In 2007, Mayor Miller took a wild step in announcing that he wanted to bring to fruition a network of eight new light rail corridors along 120 kilometers to serve parts of the city that did not — and like would not, due to density — get new subway service. The Transit City apellation was apt, since what the mayor was proposing was a reorientation of virtually all of the city’s neighborhoods towards new high-capacity rail corridors. It was a dramatic bet, since Mr. Miller did not have the funds to build any of it. By early 2009, though, he had convinced Ontario Premier Dalton McGuinty to devote C$3 billion to the program, and by summer, all four of the lines that are in the current plans were funded. It was an arrangement only made possible because of considerable political entrepreneurship. Mr. Miller made transit expansion a serious matter by getting a big vision into the minds of the city’s population, and Mr. McGuinty, with the funds, was convinced to pay up. It’s a model other cities could learn from.
By early 2010, after Mr. Miller decided not to run for election, contenders for the mayor’s office began suggesting their opposition to Transit City, noting the fact that light rail would require surface construction* and the removal of car lanes (despite the ample space available on Toronto’s wide arterials). Rocco Rossi, once seen as a front-runner for the position, said he would put a moratorium on light rail project development were he to win. Rob Ford ran an aggressive campaign premised on attracting the support of city residents far from downtown (“suburbanites” in Toronto parlance) in which he proposed eliminating the city’s streetcars, relegating bikes to nature paths, and replacing the light rail plans with subways, which he claimed were more in sync with the city’s mentality. In other words, they were more in sync with the city’s drivers.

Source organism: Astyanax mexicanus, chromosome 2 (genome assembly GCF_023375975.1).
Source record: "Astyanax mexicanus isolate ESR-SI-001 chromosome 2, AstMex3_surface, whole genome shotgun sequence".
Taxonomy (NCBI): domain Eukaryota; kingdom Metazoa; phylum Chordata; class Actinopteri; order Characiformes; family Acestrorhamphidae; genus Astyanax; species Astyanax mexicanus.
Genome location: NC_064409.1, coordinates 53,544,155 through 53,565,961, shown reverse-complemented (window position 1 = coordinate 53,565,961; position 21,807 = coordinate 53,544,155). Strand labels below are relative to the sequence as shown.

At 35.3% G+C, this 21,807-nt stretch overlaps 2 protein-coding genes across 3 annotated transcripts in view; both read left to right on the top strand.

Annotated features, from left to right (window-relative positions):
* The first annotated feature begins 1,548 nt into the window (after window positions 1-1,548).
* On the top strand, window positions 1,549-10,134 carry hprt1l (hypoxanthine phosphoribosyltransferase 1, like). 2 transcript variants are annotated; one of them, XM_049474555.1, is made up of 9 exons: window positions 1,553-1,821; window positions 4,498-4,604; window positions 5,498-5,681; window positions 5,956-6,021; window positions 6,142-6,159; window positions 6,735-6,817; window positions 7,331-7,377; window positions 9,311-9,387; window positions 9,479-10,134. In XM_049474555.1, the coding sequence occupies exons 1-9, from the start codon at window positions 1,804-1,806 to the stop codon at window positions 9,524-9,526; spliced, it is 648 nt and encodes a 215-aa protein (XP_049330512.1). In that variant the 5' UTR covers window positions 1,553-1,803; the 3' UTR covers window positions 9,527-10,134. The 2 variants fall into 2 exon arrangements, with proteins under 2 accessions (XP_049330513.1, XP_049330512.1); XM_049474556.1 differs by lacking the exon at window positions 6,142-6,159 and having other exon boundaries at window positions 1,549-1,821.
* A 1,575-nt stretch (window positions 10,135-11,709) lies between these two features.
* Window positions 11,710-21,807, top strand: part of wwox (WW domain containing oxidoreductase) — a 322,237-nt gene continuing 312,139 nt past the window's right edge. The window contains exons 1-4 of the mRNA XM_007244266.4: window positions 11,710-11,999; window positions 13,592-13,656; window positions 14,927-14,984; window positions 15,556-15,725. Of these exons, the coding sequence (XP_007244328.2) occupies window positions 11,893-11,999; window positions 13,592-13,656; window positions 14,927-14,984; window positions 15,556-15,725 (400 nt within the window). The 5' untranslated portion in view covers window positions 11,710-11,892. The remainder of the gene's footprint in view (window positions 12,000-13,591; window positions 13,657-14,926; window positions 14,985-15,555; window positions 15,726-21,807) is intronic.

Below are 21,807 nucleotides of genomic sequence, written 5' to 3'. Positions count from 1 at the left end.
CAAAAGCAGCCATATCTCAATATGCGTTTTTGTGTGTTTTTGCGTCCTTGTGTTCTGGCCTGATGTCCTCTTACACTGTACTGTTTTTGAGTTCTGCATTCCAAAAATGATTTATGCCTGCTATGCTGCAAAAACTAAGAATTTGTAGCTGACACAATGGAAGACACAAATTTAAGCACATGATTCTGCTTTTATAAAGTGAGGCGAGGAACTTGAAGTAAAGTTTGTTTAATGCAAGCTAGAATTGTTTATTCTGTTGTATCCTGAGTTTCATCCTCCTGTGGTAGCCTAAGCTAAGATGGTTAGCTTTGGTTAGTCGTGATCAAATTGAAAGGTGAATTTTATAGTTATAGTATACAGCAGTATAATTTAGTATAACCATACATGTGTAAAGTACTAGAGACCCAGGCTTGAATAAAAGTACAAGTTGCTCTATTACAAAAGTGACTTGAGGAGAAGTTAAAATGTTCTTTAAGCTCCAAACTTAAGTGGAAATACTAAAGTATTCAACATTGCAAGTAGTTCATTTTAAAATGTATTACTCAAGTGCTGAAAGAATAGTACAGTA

As we know, Mr. Ford won. He used his election as evidence that the city’s residents abhorred the idea of building more light rail and announced that he had canceled Transit City immediately. In March of last year, he signed an agreement with the Ontario government that eliminated the Finch light rail line (in favor of the mythical “better bus”), pushed the Eglinton Line fully underground, and promised to build an extension of the Sheppard Subway, rather than a surface light rail line as had been previously proposed. The problems were two-fold: The new transit lines would serve far fewer people than Mr. Miller’s proposal, at a higher cost; and there was no funding for the new Sheppard Subway because of the massive cost increase Mr. Ford subjected to the Eglinton Line because of his insistance that it be placed underground.
By summer 2011, it was clear that the “private partners” Mr. Ford wanted to pay for Sheppard Line were imaginary. The city was thus left with only the Eglinton Line and Scarborough Lines, 43 kilometers of new routes when it had once had 75 kilometers on the books. It was a waste of money and a disappointment for commuters.